2. Anoint a successor early. Through objective evaluations decide who within the organization is best suited to replace you. No matter who you choose, it is better to do so earlier than later and dedicate the time and effort to mentor the candidate. Let them know that you have decided on them, but make sure that they do not take this for granted. Set personal goals and objectives for that individual and verify that they are met or exceeded.

3. Allow them to succeed in replacing you. As you watch your successor progress, turn over some of your key responsibilities to them. Introduce them to your clients so that they can get an early heads-up on the coming changes. Then, step back and let them run their own show while still maintaining some control. This builds confidence, and opens up possibilities for new and creative thinking from a different generation.

4. Offer binding incentives. If the decision is to turn over the operation to a family member or another insider, offering shares or/and share options provides that extra incentive to remain with the company and make it as successful as possible. There is no greater recognition and incentive than seeing the possibility of becoming a part owner. Structuring this kind of share participation requires the services of legal and financial experts, but the owner should have a clear idea of what they wish to accomplish.

5. Set long-term objectives. Your exit strategy should incorporate a long-term plan that reaches beyond the expected retirement age of the owner. This should consist of a more generalized plan that not only concentrates on financial goals and objectives, but also defines the corporate culture and public image that the owner wishes to preserve. While care must be taken to allow the successor the flexibility to run the business, there may be corporate policies or cultural prerequisites that are important to the current owner well into the future.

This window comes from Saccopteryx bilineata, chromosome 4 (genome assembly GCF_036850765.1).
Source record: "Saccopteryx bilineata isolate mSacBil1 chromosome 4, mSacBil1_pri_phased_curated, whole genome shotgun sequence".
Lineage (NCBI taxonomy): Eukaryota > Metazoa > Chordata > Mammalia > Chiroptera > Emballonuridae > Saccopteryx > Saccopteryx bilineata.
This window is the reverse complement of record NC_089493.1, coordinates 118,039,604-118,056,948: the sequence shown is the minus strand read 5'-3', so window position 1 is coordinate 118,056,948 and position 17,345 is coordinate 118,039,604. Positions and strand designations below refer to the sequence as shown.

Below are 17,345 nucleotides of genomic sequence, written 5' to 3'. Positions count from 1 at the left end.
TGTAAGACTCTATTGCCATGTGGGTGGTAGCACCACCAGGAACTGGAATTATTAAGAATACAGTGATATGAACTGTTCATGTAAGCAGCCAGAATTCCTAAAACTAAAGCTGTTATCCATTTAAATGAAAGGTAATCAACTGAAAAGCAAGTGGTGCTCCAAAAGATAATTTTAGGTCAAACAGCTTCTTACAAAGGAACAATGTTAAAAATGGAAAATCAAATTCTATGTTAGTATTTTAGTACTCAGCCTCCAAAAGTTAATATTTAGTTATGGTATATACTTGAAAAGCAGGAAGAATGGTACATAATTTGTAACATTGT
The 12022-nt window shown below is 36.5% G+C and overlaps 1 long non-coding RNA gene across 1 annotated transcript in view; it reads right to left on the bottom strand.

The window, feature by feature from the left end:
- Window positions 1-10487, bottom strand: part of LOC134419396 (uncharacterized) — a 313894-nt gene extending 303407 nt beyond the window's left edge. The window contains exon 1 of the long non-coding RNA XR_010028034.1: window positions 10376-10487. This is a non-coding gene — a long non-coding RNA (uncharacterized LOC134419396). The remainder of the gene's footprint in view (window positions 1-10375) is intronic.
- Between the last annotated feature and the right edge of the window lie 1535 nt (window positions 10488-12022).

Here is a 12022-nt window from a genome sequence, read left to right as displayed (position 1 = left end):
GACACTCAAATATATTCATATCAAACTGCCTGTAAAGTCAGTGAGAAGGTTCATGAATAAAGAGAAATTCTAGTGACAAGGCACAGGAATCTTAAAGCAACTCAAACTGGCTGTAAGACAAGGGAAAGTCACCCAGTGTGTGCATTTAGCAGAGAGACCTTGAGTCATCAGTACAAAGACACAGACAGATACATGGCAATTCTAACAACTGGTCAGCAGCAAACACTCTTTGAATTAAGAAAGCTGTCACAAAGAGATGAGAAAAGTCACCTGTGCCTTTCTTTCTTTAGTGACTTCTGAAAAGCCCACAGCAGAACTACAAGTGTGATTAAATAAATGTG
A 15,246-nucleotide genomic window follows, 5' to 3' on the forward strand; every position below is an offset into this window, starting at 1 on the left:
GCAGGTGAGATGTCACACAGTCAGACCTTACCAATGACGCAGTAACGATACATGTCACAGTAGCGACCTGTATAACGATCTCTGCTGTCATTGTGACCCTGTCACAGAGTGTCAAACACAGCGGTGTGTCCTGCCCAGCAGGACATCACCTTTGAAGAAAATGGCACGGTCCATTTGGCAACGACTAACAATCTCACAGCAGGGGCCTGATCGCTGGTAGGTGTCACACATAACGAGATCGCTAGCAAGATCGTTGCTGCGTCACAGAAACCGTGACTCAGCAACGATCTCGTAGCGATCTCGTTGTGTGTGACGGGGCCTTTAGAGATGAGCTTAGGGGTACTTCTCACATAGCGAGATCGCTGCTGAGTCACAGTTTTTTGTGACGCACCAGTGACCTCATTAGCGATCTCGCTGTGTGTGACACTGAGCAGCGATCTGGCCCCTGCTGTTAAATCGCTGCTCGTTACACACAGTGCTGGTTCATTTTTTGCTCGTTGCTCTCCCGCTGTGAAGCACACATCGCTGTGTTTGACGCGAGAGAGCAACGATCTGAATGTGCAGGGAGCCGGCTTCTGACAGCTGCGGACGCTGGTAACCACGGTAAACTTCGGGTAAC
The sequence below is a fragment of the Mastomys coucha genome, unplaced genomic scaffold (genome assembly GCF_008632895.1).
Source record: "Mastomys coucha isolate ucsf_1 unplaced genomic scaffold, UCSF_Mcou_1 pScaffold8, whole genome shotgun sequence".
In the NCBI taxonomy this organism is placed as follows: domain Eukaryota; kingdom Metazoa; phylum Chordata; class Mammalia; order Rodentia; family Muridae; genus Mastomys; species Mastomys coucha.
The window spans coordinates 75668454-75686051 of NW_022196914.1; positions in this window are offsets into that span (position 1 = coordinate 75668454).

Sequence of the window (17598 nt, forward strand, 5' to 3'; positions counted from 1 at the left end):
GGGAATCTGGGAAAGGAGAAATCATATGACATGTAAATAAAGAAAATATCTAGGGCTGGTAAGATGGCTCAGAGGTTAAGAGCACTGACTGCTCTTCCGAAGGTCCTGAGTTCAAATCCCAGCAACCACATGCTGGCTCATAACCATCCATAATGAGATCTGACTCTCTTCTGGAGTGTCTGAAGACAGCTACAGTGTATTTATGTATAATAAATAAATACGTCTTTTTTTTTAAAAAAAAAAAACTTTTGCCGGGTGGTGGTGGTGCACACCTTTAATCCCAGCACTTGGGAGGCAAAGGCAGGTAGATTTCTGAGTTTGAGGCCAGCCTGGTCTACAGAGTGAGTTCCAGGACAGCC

6. Search beyond the walls. The assessment of whether a member of the current management team has the talent to take over the top post should be made long before the exit of the owner. This includes family members, who may be positioning themselves for an eventual takeover. Let family know that your choice will be made for the best interests of the company whose shares they will eventually inherit. If there is no one interested, then it’s time to find someone with a proven capacity to operate a successful business. Look to your industry and find where some exceptional talent may be hidden.